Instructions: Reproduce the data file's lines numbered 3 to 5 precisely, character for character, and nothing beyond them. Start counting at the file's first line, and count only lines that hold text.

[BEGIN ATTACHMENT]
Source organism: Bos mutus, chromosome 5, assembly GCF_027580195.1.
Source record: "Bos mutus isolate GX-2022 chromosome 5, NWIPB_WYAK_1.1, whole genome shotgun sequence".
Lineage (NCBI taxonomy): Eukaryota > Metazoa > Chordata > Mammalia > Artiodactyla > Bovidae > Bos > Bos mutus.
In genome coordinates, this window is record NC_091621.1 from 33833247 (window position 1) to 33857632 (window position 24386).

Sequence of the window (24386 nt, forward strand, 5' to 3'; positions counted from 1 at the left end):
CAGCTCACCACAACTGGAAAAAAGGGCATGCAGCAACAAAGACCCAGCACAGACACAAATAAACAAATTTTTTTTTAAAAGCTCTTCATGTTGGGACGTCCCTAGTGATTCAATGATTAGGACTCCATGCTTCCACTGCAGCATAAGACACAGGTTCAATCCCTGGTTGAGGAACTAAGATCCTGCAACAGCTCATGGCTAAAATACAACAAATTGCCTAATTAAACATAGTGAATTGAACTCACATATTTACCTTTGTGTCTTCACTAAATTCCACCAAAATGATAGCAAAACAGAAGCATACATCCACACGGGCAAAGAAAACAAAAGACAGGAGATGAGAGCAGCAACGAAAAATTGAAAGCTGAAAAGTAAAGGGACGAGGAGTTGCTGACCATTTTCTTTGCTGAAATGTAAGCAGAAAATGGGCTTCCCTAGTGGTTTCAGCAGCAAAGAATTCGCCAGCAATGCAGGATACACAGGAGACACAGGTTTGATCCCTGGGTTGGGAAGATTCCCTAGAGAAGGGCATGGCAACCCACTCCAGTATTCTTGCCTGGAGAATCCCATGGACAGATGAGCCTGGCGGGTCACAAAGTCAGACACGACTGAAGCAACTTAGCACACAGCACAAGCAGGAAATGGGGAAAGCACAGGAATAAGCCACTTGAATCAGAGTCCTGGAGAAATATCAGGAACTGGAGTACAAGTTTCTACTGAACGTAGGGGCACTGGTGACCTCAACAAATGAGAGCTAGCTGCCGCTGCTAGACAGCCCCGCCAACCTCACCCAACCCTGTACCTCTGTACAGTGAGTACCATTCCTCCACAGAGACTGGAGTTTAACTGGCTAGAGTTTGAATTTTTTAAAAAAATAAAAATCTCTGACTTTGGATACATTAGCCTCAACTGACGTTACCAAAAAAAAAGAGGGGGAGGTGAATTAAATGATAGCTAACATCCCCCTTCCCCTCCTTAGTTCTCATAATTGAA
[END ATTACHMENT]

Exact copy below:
Lineage (NCBI taxonomy): Eukaryota > Metazoa > Chordata > Mammalia > Artiodactyla > Bovidae > Bos > Bos mutus.
In genome coordinates, this window is record NC_091621.1 from 33833247 (window position 1) to 33857632 (window position 24386).

Sequence of the window (24386 nt, forward strand, 5' to 3'; positions counted from 1 at the left end):